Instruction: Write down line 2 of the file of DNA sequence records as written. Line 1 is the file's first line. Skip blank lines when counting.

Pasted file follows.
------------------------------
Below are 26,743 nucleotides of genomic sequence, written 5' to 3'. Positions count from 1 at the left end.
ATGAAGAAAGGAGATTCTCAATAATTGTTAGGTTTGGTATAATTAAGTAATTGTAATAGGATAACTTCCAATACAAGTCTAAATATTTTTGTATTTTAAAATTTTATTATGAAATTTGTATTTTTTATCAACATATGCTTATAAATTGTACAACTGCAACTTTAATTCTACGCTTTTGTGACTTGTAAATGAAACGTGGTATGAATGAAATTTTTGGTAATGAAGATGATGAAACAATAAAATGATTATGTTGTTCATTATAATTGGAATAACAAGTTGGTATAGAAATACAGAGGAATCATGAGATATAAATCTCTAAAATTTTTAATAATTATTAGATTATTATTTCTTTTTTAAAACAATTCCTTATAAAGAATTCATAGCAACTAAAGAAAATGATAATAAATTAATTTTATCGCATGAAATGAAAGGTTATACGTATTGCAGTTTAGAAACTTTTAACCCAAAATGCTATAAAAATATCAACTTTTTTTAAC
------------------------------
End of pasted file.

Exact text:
ATGAAGAAAGGAGATTCTCAATAATTGTTAGGTTTGGTATAATTAAGTAATTGTAATAGGATAACTTCCAATACAAGTCTAAATATTTTTGTATTTTAAAATTTTATTATGAAATTTGTATTTTTTATCAACATATGCTTATAAATTGTACAACTGCAACTTTAATTCTACGCTTTTGTGACTTGTAAATGAAACGTGGTATGAATGAAATTTTTGGTAATGAAGATGATGAAACAATAAAATGATTATGTTGTTCATTATAATTGGAATAACAAGTTGGTATAGAAATACAGAGGAATCATGAGATATAAATCTCTAAAATTTTTAATAATTATTAGATTATTATTTCTTTTTTAAAACAATTCCTTATAAAGAATTCATAGCAACTAAAGAAAATGATAATAAATTAATTTTATCGCATGAAATGAAAGGTTATACGTATTGCAGTTTAGAAACTTTTAACCCAAAATGCTATAAAAATATCAACTTTTTTTAAC